Solving the Inbox Problem with Gmail Advanced Filtering

Left unmanaged, my email inbox begins to feel like this . . . (photo by flickr user tavarua).

Although at Bright+3 we tend to focus on organizational and campaign issues, we are just as much fans of better time management and workflow strategies as the next folks. My gmail inbox is a constant source of interruption and distraction, yet enough urgent emails land in my inbox that I don’t want to ignore it entirely. By identifying the specific people who might be sending me urgent emails, I am figuring, and filtering out everything else into another inbox, I can keep tabs on those urgent emails while only checking and dealing with the main flow of incoming email a few times a day.

I’ve found Gmail’s “Priority Inbox” to be useful, but it still displays plenty of emails that aren’t urgent. I started with an approach that Lifehacker (“Build advanced Gmail filters and persistent searches“) described, using advanced filtering to weed out any emails that didn’t come from the specified list of email addresses, but because it was based on the “From” field I ended up losing multi-person email threads. A variation that seems to avoid this problem relies instead on the “Doesn’t have” filter function:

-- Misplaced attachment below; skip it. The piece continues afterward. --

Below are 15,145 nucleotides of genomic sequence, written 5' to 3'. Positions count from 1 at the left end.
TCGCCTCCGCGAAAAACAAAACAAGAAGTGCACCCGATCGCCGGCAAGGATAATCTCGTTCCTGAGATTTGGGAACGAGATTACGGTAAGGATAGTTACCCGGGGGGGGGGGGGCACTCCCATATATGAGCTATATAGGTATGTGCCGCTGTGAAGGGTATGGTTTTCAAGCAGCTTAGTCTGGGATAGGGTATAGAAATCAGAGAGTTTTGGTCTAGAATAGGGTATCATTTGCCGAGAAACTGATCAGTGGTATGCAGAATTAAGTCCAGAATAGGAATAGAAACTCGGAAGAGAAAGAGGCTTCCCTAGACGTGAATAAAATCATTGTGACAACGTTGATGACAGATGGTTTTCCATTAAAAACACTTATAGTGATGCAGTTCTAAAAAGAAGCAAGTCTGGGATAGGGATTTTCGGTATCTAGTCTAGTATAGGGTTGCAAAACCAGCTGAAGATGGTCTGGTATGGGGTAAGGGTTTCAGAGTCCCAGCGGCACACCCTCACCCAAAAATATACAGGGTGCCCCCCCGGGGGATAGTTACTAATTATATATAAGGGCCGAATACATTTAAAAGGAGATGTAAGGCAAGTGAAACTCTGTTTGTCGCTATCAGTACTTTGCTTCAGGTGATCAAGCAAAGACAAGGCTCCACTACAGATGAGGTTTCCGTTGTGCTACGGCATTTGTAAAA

-:{ bill@sky.com, sue@blue.com }

If an email or email thread contains any of the specified email addresses (in the From, To, Subject, or anywhere in the content), the filter skips it and it remains in my inbox. My inbox right now has five emails right now, a feat I haven’t accomplished since the last time I created a new email account.

Everything else skips the inbox and ends up with a “The Other Inbox” tag. This “inbox” gets pretty full, but I check that inbox and power through the emails just a few specific times a day, which helps protect me from my distraction-prone self.

One of the really helpful Lifehacker tips, by the way, is to use {} and () instead of “OR” or “AND.” Google applies the boolean operator “OR” to a list of terms within the the curly brackets and it applies “AND” to those within the parentheses. This provides the advantage of simply adding or deleting terms within the list rather than needing to add the boolean operator each time as well. This approach also lets me include other types of phrases in the search line. If there are specific keywords that might indicate urgency, for example, it’s easy to include them in the filter string.

It’s also quite easy in gmail to edit the filter anytime, so I can quickly adjust the list of search terms to reflect an issue that might be urgent on a particular day but not otherwise.

One problem – and I’d welcome suggestions – is that my sent emails end up in this new inbox, so I need to figure out an additional element to the filter that skips those.

It’s not perfect, but so far it’s helping me stay focused and ignore inbound emails except for just a few times a day but to still quickly notice the small number of truly urgent emails requiring more immediate attention.

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  • kumatron

    Thanks for the info! Curly brackets are a great tip!